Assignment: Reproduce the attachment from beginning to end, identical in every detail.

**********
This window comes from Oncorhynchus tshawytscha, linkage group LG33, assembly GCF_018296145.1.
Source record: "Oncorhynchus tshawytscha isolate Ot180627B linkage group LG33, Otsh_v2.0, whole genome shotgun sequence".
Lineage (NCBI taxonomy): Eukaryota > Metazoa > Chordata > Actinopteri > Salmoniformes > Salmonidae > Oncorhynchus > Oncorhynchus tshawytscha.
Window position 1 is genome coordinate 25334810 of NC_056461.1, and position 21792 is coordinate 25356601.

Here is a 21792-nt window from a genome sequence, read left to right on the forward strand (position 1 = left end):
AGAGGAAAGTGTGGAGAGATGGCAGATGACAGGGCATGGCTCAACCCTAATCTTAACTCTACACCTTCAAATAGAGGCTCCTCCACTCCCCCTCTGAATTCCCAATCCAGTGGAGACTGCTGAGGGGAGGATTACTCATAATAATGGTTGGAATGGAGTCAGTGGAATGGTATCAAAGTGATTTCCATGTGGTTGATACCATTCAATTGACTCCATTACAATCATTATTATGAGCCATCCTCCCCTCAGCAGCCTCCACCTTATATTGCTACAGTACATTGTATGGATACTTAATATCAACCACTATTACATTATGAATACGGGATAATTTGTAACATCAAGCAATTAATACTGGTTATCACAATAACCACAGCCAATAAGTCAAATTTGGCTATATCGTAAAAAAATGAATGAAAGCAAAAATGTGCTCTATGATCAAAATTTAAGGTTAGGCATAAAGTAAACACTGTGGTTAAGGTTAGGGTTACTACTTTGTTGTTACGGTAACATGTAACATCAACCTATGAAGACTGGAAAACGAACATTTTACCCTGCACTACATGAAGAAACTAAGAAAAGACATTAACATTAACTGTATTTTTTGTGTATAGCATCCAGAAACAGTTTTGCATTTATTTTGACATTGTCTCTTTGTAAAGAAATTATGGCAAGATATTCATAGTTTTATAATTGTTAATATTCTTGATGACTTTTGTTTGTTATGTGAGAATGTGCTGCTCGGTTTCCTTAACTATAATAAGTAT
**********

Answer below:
This window comes from Oncorhynchus tshawytscha, linkage group LG33, assembly GCF_018296145.1.
Source record: "Oncorhynchus tshawytscha isolate Ot180627B linkage group LG33, Otsh_v2.0, whole genome shotgun sequence".
Lineage (NCBI taxonomy): Eukaryota > Metazoa > Chordata > Actinopteri > Salmoniformes > Salmonidae > Oncorhynchus > Oncorhynchus tshawytscha.
Window position 1 is genome coordinate 25334810 of NC_056461.1, and position 21792 is coordinate 25356601.

Here is a 21792-nt window from a genome sequence, read left to right on the forward strand (position 1 = left end):
AGAGGAAAGTGTGGAGAGATGGCAGATGACAGGGCATGGCTCAACCCTAATCTTAACTCTACACCTTCAAATAGAGGCTCCTCCACTCCCCCTCTGAATTCCCAATCCAGTGGAGACTGCTGAGGGGAGGATTACTCATAATAATGGTTGGAATGGAGTCAGTGGAATGGTATCAAAGTGATTTCCATGTGGTTGATACCATTCAATTGACTCCATTACAATCATTATTATGAGCCATCCTCCCCTCAGCAGCCTCCACCTTATATTGCTACAGTACATTGTATGGATACTTAATATCAACCACTATTACATTATGAATACGGGATAATTTGTAACATCAAGCAATTAATACTGGTTATCACAATAACCACAGCCAATAAGTCAAATTTGGCTATATCGTAAAAAAATGAATGAAAGCAAAAATGTGCTCTATGATCAAAATTTAAGGTTAGGCATAAAGTAAACACTGTGGTTAAGGTTAGGGTTACTACTTTGTTGTTACGGTAACATGTAACATCAACCTATGAAGACTGGAAAACGAACATTTTACCCTGCACTACATGAAGAAACTAAGAAAAGACATTAACATTAACTGTATTTTTTGTGTATAGCATCCAGAAACAGTTTTGCATTTATTTTGACATTGTCTCTTTGTAAAGAAATTATGGCAAGATATTCATAGTTTTATAATTGTTAATATTCTTGATGACTTTTGTTTGTTATGTGAGAATGTGCTGCTCGGTTTCCTTAACTATAATAAGTAT